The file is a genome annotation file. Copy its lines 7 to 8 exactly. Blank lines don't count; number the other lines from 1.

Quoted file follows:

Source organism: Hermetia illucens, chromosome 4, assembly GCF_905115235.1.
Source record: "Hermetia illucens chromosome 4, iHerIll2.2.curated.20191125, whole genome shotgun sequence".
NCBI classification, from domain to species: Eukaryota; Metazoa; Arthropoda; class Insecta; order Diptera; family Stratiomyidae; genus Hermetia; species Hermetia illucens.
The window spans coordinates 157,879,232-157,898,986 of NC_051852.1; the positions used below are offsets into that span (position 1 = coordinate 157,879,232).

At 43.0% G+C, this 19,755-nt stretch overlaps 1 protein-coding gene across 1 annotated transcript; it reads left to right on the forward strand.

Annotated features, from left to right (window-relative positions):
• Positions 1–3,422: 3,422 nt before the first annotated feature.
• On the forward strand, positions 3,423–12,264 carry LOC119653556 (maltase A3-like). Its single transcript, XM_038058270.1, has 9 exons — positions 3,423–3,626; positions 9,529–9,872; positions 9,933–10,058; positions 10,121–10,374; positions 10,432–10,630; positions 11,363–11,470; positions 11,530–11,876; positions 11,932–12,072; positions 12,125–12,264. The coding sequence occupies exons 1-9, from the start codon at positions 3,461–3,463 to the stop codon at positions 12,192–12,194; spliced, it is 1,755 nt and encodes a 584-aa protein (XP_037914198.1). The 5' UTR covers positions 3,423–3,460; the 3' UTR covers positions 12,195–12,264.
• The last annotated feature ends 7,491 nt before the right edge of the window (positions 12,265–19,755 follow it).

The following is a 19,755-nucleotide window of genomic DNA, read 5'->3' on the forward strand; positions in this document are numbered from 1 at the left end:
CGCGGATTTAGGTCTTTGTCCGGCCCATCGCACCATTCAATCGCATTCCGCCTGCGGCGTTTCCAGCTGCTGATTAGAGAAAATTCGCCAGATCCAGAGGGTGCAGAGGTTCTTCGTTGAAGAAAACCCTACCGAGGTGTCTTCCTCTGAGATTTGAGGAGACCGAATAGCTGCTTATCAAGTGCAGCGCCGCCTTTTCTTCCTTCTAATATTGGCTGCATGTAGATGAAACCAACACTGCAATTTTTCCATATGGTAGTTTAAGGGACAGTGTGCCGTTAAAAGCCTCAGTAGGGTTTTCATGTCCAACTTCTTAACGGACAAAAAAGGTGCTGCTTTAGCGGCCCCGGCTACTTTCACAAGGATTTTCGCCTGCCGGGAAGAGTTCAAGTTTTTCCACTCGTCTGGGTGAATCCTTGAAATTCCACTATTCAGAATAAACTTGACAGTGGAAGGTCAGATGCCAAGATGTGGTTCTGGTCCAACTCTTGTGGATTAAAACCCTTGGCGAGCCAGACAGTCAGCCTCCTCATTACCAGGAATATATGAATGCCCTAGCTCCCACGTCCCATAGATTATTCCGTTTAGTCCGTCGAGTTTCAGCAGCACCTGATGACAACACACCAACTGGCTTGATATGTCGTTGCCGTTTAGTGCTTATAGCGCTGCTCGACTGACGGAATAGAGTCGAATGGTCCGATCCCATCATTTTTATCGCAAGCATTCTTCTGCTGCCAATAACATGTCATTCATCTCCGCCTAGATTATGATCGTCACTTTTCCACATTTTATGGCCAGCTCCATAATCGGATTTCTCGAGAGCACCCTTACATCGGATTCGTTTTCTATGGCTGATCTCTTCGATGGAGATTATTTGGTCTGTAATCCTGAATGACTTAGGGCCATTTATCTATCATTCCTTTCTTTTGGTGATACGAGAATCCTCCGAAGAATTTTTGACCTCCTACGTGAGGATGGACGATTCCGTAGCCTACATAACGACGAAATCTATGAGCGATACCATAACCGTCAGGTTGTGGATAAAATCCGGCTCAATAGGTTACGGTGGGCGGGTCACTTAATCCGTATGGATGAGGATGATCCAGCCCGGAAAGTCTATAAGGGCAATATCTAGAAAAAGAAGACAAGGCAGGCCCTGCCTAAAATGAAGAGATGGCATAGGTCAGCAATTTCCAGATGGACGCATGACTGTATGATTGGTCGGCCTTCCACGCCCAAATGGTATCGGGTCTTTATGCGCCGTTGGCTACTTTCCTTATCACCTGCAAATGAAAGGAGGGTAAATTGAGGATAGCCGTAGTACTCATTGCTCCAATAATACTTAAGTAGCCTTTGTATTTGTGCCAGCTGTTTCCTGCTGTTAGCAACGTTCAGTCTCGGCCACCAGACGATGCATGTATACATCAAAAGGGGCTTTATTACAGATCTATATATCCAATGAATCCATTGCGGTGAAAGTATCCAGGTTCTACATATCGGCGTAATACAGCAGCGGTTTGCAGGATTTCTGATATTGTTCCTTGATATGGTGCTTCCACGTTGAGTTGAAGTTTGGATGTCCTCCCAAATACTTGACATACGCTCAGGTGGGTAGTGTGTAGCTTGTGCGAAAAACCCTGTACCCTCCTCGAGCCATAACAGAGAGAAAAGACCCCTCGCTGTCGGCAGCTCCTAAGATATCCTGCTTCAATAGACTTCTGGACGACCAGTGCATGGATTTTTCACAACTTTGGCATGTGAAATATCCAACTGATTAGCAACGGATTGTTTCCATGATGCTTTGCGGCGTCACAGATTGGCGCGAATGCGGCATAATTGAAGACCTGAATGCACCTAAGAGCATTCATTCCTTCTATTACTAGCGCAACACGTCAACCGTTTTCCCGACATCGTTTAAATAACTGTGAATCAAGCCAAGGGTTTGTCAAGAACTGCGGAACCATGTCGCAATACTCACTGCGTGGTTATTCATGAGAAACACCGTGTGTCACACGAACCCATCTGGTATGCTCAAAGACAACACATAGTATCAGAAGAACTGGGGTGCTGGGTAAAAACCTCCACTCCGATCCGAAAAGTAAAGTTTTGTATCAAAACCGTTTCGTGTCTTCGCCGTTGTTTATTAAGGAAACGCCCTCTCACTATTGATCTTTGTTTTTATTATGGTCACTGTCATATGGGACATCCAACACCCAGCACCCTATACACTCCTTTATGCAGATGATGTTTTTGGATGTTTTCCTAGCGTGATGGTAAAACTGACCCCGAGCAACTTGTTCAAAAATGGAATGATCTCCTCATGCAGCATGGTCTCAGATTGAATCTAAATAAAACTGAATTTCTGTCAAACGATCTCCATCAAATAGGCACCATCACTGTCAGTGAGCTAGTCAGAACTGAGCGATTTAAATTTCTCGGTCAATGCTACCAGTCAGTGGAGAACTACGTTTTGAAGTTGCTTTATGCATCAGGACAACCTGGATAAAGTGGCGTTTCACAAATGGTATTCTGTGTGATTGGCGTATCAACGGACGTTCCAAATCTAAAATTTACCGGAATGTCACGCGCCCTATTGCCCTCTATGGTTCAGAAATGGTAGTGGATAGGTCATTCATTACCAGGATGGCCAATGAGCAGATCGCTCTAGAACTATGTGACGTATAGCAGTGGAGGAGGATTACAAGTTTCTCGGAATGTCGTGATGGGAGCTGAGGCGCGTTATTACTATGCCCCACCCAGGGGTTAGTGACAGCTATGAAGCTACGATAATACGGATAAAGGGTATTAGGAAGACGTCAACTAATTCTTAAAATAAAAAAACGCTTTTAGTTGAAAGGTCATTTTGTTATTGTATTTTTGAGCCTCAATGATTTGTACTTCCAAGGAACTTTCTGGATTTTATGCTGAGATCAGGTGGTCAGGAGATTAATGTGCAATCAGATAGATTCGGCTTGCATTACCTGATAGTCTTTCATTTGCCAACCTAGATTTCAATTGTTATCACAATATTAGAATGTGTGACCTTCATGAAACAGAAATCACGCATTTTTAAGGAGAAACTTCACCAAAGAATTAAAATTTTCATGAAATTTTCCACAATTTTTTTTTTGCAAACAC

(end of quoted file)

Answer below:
• Positions 1–3,422: 3,422 nt before the first annotated feature.
• On the forward strand, positions 3,423–12,264 carry LOC119653556 (maltase A3-like). Its single transcript, XM_038058270.1, has 9 exons — positions 3,423–3,626; positions 9,529–9,872; positions 9,933–10,058; positions 10,121–10,374; positions 10,432–10,630; positions 11,363–11,470; positions 11,530–11,876; positions 11,932–12,072; positions 12,125–12,264. The coding sequence occupies exons 1-9, from the start codon at positions 3,461–3,463 to the stop codon at positions 12,192–12,194; spliced, it is 1,755 nt and encodes a 584-aa protein (XP_037914198.1). The 5' UTR covers positions 3,423–3,460; the 3' UTR covers positions 12,195–12,264.